It takes 30 minutes to build a plan. That's it. It might take 1-5 hours to get the data from all the different product providers / and or client, but creating a detailed MEANINGFUL plan is straightforward. And clients love it. And every year it is a case of revisiting the Financial Plan, WITH the client, and helping them stay on course / correct course. That means Advisers / Planners don't have to talk about products / performance or fund switching to justify their existence (a lot of that is going on in the UK).
One client even said "you make financial planning fun!" While not my goal, the clients become engaged and seem to get a better ownership and understanding of what they need to do. After all and what I make sure they understand, they have the hard part.
Plus, they get a say on the final inputs, and can digest the sacrifices and decisions around what goals can be reasonable achieved.
We spend a lot of time together in the analysis meeting, after I've been behind the wall for a couple hours of course to get things prepped. But then we have our conclusions and next steps, plus an understanding and often better communication between couples.
Finally, I don't think we can predict every possibility with 100% accuracy. But we tell the clients that, and give them greater visibility of their risks so they can decide how aggressively they want to mitigate, and of course we try to review regularly and adjust.
For these reasons I use MoneyTree Silver planning software. Very straightforward, fast entry, etc. Works well for my typical mass affluent, second-half-of-life clientele.
At the conclusion of the initial interview, I collect the client's actual documents (no canned questionnaires) for analysis and data entry. Though clients may be focused on retirement projections, I also review their tax, estate, and risk management/insurance matters.
There is generally only one follow-up meeting and that can be scheduled shortly thereafter. At the meeting, the client and I interactively walk through issues/assumptions on my laptop computer. This walk-through seems to give them greater understanding and buy-in. And we make on-the-spot changes and review "what-if" scenarios right there.
With this approach, it seems the client better recognizes the value of "the planning" rather than "the plan." So it's not the software output that they're paying for per se, but the advice and understanding shed along the way as we interactively walk through it.
No "plan" is produced until we've gone through this process together, discussed my findings/concerns, and they've provided additional input.
Then I write a summary/recap of key issues and recommendations and, instead of a telephone book sized document, I attach about 8 pages of charts/assumptions. Most of my clients are happy to receive this in pdf format via email instead of me mailing hard copy.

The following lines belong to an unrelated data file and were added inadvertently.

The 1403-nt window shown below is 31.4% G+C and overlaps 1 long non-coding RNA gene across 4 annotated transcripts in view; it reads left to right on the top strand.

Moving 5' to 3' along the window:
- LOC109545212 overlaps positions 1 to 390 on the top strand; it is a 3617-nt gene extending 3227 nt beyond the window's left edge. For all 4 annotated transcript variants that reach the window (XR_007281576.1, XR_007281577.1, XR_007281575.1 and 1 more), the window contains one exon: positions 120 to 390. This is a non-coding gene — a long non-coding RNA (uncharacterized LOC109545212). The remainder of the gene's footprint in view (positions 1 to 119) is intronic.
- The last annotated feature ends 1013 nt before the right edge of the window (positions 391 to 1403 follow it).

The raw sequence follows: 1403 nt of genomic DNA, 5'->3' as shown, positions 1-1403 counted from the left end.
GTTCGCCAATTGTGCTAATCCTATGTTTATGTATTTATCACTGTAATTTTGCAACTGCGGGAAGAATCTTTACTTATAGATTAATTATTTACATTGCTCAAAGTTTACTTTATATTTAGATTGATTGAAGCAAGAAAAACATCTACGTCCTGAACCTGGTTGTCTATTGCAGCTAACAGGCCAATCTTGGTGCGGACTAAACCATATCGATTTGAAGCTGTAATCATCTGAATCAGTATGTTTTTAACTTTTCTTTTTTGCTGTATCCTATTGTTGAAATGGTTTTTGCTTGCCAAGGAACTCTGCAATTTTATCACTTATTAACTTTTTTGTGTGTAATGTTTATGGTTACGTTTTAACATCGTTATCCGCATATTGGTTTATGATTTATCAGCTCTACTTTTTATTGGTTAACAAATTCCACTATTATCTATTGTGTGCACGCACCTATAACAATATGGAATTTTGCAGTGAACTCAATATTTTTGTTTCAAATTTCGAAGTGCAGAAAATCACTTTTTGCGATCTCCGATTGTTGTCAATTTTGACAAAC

Using MoneyTree Silver's simpler software and taking this approach has made it possible for me to provide a thorough review, yet not spend near the time shown in the FPA survey.
I have only ever used Truth Financial Planning Software. The biggest delay I have is getting the relevant information back off the client. The plan itself only takes a couple of hours.
All plans are then presented on a flat screen tv and we work with the client on their plan. The client can see the effect that any particular change will have on their cashflows or how much they can spend on holidays etc.
We do this exercise annually to reflect any changes and keep them on course.
When the meeting is finished and we have agreed on assumptions and a course of action, I will do up minutes of the meeting and print off a summary plan for them. This is mainly charts and graphs.
I am a financial counselor on a military base. I work primarily with military members, wounded warriors, DoD civilians, DoD contractors and the family members of all the above.
I appreciate this topic greatly.
The government has supplied me and my colleagues with a great excel spreadsheet for detailed cash flow management. It is very eye opening for many but that is all it can do is cash flow.
I meet with many clients at or near retirement or separation from military or federal employment. I've been able to hobble together information and a hodge-podge of websites to help them think about comprehensive planning, but this is patchwork.
Do any of you have recommendations of websites that can be used to put together a decent/starter plan?
1. It needs to be free (no likely funding for software due to budget constraints)
2. It needs to be accessible from highly monitored and restricted computers (military security, restrictions and firewalls)
It is my deepest hope that if I can interactively address the topic, as Michael suggests, my clients' eyes will be opened to the need for comprehensive financial planning. Then they can seek appropriate service from professionals such as yourselves.
I am grateful for any and all input that will help me serve those who serve us.
As a financial planner based in the UK I spent years wrestling with these issues, as a result we built;
mylifecash - http://www.youtube.com/watch?v=0b0jBMSFg6c
lifecashpro - http://www.youtube.com/watch?v=GiQ8o_8Ne2k
We decided to give financial planning the Apple user experience. The lite version is now available in the USA.
I look forward to your thoughts on developing the Pro version for the USA/Canadian markets.
The further I get into looking at the software it seems they are more geared to sales of either stock or insurance than looking at the whole picture. I am almost to the point of wanting to start developing my own software.